Contrast this with Mary whose heart burst with love for Jesus. A love which led to subconscious actions that proved to be on message with the unfolding drama of Holy Week. Because she was close to Christ she was drawn into his life, his mission and his purpose on earth. It was her faith that held her close to Christ, close to the church and part of God’s plan.

At a time when the Church is strained by competing ideologies we do well to ask a simple but revealing question. Do your priorities in life and faith suggest adherence to Jesus Christ and his Gospel? Or do they suggest an adherence to the thinking of this world? Have you lost sight of Jesus?  Has your love for him  grown cold? Remember it is never too late to fall on your knees and rekindle that relationship. To return to his fold and be his. And this goes for us all, from the most recent convert in the pews to bishops and Cardinals too! All can love Jesus and all can lose that love as well. Our relationship with Christ is not a static thing- we have to work on it each day lest we lost sight of our goal and begin to work against him.

Palm Sunday

Today is Palm Sunday and the beginning of Holy Week. Today we recall in our liturgy and devotions the moment when Jesus entered Jerusalem on a donkey and was greeted by crowds of cheering, expectant people. A crowd that would soon turn on him and delight in his bloody execution. The significance of Jesus riding into Jerusalem on a donkey, and having his way paved with crowds waving palm branches, is a fulfillment of a prophecy spoken by the prophet Zechariah (Zech 9:9).

In Jesus’ day palm waving indicated that a great military leader was arriving in triumph. So the occupied people of the ancient city of Jerusalem were demonstrating a deep desire that Jesus should lead a mighty revolution and overthrow the Roman enemy. Of course Jesus did come to overcome an enemy, but it was not an earthly or political enemy.

And because his triumph would be over sin and death, a spiritual and not a worldly revolution, he disappointed the crowds. He did not deliver what the myopic crowd anticipated. And we begin to perceive why they so quickly turned against him. What a flop he must have seemed to those wanting violence on the streets. What a disappointment to those hungering for political revolution. If only they could have seen the truth. That this was God himself liberating his people from sin and death, a means to reconcile justice and mercy.

And it is highly significant that Christ came riding on a donkey, for the donkey was a symbol of peace; those who rode them proclaimed peaceful intentions. On Palm Sunday Jesus quite wilfully refuses to take the option of power and violence choosing love and humility instead. An example we should follow in life -seeking to live in peace and not violence, love and not hatred.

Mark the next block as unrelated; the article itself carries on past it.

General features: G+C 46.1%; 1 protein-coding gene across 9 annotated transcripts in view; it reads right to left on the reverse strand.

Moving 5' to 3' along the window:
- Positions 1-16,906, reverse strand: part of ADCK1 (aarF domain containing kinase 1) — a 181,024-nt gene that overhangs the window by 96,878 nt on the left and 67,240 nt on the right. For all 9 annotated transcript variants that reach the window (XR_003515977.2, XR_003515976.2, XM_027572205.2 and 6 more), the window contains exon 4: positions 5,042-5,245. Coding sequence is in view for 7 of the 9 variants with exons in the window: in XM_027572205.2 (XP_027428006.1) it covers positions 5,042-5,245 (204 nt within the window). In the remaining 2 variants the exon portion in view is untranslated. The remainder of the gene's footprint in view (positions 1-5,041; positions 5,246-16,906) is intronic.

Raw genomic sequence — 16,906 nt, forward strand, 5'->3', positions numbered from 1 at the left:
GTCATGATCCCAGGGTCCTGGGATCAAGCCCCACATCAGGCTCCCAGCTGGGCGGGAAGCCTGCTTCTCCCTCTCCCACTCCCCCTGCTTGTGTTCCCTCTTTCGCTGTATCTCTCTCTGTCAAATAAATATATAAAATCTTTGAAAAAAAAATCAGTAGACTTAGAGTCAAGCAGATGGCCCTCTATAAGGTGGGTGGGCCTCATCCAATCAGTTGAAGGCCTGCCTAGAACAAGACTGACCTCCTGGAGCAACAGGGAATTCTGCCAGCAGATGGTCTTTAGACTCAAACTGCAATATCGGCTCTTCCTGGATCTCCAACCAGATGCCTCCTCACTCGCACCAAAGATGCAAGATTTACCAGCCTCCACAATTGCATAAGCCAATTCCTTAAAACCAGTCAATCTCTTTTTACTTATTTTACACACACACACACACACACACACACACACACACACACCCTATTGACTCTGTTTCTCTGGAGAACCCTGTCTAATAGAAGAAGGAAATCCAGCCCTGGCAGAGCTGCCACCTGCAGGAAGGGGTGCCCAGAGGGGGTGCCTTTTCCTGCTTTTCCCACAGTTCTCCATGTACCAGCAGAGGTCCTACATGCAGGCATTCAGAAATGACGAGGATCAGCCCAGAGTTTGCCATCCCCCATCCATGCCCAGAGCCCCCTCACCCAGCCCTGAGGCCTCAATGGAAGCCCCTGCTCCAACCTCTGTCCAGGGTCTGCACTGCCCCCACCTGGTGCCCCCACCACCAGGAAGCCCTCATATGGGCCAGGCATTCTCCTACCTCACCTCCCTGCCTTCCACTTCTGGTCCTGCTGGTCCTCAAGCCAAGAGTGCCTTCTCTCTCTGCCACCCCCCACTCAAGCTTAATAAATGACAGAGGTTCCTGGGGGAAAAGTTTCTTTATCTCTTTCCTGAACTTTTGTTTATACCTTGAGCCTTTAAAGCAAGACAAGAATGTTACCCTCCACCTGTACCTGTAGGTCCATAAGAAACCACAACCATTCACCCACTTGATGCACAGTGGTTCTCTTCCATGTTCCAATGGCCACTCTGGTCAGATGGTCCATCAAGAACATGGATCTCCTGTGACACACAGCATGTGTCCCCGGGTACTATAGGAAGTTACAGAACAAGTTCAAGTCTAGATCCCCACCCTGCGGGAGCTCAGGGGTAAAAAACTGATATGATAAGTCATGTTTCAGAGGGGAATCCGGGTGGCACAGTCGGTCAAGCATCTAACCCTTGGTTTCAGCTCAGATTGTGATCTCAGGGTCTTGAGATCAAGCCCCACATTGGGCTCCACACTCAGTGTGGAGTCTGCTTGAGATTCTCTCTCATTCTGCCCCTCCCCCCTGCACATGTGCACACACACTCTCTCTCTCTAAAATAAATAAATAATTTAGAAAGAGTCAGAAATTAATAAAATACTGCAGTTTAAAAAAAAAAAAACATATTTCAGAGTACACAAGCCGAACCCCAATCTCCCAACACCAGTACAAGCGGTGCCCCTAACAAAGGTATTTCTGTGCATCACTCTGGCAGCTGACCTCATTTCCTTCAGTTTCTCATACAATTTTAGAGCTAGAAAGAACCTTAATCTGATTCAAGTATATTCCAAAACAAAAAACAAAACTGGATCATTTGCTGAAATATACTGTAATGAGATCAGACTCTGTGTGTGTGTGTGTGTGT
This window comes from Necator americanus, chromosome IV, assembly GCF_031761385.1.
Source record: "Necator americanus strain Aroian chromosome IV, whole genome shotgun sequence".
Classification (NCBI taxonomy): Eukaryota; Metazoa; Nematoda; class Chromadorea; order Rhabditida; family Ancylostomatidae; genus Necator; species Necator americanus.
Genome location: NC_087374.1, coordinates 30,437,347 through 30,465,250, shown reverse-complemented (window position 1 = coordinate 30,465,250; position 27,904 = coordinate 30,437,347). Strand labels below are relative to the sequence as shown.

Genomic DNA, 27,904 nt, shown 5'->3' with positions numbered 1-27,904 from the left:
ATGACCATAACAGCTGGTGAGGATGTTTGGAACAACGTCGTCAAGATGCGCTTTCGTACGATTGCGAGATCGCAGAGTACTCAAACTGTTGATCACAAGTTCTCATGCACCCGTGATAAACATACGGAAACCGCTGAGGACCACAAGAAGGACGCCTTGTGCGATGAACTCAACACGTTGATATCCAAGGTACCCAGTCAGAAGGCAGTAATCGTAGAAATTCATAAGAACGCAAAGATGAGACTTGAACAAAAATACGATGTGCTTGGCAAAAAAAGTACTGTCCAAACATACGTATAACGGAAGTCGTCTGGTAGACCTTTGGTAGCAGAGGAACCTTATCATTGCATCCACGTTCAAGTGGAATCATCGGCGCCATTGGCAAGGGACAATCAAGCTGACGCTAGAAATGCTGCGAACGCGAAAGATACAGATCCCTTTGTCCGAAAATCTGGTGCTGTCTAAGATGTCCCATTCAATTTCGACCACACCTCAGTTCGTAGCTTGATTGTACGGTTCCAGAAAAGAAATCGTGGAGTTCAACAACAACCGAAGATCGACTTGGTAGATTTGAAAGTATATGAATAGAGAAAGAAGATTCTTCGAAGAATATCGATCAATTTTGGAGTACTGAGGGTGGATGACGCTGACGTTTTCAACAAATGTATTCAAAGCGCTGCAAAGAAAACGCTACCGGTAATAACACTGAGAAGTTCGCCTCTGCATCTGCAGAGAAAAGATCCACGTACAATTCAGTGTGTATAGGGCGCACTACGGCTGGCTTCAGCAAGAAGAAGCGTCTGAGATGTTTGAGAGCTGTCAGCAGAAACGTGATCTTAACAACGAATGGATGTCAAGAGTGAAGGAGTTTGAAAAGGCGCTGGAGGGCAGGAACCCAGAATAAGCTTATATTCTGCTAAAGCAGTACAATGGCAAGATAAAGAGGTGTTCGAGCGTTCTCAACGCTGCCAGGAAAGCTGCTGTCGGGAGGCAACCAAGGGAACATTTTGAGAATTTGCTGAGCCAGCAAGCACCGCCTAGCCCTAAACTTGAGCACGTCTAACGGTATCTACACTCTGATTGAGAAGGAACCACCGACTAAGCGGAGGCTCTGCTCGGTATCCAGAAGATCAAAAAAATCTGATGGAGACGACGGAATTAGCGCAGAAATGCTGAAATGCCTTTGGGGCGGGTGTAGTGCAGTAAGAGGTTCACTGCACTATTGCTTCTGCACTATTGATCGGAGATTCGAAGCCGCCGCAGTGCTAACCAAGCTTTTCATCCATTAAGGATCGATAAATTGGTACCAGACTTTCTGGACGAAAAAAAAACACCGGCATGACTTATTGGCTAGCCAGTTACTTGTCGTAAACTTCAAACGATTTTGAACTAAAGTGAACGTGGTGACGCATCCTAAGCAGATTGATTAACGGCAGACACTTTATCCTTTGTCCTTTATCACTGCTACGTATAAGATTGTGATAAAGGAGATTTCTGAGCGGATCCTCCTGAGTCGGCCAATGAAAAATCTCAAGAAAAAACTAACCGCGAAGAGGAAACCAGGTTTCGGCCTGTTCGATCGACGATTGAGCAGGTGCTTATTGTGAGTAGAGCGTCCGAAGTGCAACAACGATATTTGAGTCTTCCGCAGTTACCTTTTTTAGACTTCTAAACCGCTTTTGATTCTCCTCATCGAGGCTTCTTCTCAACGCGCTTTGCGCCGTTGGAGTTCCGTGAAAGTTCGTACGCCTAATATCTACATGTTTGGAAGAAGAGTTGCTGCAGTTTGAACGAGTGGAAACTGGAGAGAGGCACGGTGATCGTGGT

Happy birthday Tom

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Tom Davis is a member of Saint Anselm’s who entered the Catholic Church via the first wave of the Ordinariate. An able musician he not only sings in the choir at the 9:15am Mass but also stays on to play the organ, cantor and organise music for our 11am Mass. As deputy Director of Music he is greatly appreciated.

This evening he celebrates his birthday with a meal in town. I am babysitting but Hayley is there to present him with these wonderful spectacles she made and send me the photo! A happy birthday Tom and sincere thanks for all you do.

To recede or to proceed?

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When Jesus began his earthly ministry it led to change in the life and ministry of John the Baptist, who stated “I must recede that he may proceed”. This humble desire to sacrifice self became a foundational aspect of Episcopal life. So that the Pope even abandons his own name when elected. A new name is chosen for the life they will live solely for Christ and his Church.

This week I watched with fascination as the Church of England elected a new Anglican bishop designatethe wife of another Anglican bishop if you can believe it! And I was surprised at how the whole notion of the Episcopacy was downplayed in favour of personality. The Anglican Archbishop of York spoke like a child “yippee, yippee” (It gets funnier with each viewing!) Whilst Mr. and Mrs. Anglican Bishop said nothing whatsoever about the office they hold, about Christ, his church or the Gospel. Instead they jape about football and insist, “First and foremost we are just Frank and Alison” Really? Would the Queen say “first and foremost I am just Lizzie?!” 

I have no knowledge of Frank or Alison. They look like nice people. Doubtless they have the credentials the Church of England seeks in its ministers. I wish them well. But that video struck me as revelatory. Which is to say it showed us the fruit of modernist revisionism. Something which doesn’t just affect Anglicanism but every denomination and ecclesial situation where liberal values dominate. The result is faith dumbed down and secularised to the point of becoming ordinary. Christ recedes, self proceeds.